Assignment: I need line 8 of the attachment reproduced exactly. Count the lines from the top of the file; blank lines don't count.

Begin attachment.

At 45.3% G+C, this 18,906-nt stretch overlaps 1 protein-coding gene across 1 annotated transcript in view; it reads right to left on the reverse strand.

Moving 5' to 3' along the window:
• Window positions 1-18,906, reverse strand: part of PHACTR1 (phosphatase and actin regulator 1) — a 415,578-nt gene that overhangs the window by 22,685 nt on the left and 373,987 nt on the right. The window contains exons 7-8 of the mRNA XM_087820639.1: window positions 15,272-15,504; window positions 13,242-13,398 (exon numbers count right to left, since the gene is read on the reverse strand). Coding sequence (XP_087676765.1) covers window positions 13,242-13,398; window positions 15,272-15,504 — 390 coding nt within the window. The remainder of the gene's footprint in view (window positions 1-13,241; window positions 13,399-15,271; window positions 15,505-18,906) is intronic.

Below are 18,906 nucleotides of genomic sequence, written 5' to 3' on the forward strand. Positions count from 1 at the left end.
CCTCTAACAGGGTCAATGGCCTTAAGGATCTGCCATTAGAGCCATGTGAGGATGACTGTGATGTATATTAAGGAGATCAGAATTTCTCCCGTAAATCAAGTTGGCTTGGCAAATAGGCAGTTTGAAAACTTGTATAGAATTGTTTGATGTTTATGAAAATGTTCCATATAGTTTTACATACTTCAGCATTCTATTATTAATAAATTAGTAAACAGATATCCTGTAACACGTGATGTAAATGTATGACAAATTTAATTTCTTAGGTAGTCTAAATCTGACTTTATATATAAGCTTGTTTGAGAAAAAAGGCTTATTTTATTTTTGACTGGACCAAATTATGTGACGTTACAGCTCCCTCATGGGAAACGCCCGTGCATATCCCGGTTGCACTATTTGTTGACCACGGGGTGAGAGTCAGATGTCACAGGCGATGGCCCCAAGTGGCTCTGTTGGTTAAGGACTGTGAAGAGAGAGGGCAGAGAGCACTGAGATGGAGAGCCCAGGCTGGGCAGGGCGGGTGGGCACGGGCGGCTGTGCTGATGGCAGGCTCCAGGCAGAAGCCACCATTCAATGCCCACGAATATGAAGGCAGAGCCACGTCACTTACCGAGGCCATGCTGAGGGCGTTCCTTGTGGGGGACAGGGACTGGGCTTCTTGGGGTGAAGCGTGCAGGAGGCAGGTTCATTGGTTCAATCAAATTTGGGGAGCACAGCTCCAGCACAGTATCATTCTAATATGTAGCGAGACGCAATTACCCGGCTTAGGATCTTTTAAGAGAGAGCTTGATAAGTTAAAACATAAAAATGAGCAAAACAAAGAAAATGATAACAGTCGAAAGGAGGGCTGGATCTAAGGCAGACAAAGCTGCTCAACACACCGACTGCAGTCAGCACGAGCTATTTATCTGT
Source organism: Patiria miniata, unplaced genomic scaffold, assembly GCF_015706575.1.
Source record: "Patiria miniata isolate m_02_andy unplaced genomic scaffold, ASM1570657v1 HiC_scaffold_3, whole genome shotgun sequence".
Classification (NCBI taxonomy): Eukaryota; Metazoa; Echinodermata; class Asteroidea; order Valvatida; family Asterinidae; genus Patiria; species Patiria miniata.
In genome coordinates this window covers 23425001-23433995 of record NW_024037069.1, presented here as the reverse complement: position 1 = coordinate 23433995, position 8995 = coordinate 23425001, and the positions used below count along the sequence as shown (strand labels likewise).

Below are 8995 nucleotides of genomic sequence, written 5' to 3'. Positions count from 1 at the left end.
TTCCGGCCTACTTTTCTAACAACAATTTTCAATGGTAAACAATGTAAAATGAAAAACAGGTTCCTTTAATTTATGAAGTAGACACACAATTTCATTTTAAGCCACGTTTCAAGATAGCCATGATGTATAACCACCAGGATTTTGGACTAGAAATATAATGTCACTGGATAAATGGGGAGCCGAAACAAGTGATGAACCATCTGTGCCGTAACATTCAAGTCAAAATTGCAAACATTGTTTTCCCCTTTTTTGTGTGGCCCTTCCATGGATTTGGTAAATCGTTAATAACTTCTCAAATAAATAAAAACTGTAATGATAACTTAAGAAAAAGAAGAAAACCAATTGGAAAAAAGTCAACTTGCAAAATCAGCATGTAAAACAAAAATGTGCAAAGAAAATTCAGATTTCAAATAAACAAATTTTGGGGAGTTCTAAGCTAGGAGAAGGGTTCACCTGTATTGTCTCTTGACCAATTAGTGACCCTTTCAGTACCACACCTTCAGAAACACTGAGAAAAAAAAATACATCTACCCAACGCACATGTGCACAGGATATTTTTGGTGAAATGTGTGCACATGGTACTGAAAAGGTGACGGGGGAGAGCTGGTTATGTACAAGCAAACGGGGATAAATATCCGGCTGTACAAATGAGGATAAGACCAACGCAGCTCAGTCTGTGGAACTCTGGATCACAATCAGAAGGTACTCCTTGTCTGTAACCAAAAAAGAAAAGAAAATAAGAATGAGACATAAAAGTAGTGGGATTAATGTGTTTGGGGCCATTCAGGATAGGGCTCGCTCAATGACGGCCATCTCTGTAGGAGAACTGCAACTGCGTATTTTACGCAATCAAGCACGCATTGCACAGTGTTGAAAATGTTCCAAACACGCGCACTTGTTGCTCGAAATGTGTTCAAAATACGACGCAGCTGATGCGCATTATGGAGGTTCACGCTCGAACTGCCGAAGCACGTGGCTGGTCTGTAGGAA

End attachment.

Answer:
Classification (NCBI taxonomy): Eukaryota; Metazoa; Echinodermata; class Asteroidea; order Valvatida; family Asterinidae; genus Patiria; species Patiria miniata.